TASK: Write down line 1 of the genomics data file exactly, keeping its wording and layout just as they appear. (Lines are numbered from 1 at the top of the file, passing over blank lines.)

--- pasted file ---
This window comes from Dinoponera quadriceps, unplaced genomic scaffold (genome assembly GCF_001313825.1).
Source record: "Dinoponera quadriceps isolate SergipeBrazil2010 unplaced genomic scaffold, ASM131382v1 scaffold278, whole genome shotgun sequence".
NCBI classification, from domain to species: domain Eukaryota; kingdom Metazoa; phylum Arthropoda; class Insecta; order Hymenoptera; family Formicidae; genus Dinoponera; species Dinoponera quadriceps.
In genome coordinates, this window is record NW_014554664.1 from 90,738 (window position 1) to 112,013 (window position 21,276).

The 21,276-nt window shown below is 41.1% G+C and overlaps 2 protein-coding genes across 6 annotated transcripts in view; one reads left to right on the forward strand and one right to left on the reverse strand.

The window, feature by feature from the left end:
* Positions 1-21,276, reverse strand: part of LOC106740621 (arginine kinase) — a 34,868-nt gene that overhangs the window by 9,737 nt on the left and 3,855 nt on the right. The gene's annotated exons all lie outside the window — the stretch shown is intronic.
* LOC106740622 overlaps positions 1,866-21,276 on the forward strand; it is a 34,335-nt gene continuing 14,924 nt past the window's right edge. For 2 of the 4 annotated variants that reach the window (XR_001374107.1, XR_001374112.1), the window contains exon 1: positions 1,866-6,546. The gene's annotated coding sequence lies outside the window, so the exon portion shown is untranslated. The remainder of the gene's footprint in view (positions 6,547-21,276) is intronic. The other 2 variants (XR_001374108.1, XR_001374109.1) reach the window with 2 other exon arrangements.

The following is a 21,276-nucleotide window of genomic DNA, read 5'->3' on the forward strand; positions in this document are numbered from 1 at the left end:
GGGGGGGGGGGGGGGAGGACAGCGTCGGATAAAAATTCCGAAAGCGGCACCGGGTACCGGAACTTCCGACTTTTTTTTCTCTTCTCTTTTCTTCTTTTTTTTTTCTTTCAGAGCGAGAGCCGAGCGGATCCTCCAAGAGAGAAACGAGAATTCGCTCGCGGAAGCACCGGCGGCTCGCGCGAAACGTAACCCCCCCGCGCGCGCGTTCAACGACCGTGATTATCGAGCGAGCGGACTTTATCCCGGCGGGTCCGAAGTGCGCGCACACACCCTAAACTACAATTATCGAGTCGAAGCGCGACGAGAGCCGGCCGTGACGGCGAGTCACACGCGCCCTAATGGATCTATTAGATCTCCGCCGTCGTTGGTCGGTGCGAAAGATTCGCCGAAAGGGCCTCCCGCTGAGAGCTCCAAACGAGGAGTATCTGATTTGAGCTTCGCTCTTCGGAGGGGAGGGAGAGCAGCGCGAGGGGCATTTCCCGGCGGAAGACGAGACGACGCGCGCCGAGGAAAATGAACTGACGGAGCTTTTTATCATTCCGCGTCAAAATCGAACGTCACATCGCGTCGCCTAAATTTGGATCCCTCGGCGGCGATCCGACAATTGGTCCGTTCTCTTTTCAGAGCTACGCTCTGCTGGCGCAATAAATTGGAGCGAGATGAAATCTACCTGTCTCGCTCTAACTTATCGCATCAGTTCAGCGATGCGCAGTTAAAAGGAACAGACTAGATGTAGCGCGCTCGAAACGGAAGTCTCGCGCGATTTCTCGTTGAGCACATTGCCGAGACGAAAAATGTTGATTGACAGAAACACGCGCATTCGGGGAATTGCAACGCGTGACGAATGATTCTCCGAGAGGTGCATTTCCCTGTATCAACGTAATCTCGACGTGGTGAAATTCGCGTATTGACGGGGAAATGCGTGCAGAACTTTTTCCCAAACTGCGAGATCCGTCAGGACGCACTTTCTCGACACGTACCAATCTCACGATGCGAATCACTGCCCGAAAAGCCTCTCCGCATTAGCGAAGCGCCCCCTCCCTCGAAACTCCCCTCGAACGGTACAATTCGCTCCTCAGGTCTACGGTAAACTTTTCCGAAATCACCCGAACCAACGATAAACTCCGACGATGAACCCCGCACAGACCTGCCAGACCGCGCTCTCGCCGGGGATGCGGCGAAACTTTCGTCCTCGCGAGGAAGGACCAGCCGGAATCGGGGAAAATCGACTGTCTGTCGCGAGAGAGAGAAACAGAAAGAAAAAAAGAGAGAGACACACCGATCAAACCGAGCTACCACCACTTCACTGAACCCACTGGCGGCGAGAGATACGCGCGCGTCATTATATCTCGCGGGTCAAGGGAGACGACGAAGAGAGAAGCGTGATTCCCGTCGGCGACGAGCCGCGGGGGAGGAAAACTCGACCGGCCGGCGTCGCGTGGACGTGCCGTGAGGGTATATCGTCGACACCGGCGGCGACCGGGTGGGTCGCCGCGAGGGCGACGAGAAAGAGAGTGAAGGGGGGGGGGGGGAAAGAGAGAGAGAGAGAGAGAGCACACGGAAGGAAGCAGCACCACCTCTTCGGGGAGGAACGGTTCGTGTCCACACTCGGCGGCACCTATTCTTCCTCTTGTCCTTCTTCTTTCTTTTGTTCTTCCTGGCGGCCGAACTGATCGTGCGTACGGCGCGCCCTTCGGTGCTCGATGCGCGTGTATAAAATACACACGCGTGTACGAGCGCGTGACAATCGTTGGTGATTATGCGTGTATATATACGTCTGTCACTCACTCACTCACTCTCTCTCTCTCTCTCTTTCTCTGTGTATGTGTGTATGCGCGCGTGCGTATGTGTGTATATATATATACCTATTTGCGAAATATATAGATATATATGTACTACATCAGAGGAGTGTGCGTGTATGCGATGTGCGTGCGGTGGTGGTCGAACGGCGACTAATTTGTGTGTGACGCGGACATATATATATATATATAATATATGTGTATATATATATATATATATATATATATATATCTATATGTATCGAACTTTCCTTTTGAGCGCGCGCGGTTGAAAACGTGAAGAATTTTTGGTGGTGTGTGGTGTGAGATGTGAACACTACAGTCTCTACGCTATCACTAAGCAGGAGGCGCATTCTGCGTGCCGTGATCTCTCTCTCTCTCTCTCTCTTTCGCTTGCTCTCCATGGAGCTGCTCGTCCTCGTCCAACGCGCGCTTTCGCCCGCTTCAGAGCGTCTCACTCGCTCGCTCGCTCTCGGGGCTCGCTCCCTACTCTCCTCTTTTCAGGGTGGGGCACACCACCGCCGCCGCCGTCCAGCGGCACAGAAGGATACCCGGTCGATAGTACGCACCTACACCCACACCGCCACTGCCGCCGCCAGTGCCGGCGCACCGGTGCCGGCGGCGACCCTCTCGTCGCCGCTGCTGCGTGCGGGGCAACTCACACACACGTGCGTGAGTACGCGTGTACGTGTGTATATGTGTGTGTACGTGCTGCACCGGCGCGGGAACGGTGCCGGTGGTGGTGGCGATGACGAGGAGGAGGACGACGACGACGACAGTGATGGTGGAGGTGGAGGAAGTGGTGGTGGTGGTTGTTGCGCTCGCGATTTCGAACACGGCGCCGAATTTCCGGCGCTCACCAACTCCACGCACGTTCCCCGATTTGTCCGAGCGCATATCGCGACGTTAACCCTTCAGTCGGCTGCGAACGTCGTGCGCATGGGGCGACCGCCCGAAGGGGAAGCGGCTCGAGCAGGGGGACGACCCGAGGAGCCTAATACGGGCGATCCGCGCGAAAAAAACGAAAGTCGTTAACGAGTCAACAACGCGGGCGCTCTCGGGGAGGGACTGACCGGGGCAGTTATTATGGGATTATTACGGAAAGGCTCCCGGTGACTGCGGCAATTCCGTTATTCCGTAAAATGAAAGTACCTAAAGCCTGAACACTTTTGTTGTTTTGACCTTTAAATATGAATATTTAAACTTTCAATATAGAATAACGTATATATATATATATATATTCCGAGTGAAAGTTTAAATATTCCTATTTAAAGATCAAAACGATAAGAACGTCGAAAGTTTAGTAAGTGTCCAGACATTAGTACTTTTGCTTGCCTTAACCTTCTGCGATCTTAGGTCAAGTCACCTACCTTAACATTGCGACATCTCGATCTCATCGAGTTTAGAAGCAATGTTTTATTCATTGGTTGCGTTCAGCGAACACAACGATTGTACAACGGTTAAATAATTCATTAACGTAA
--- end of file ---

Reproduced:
This window comes from Dinoponera quadriceps, unplaced genomic scaffold (genome assembly GCF_001313825.1).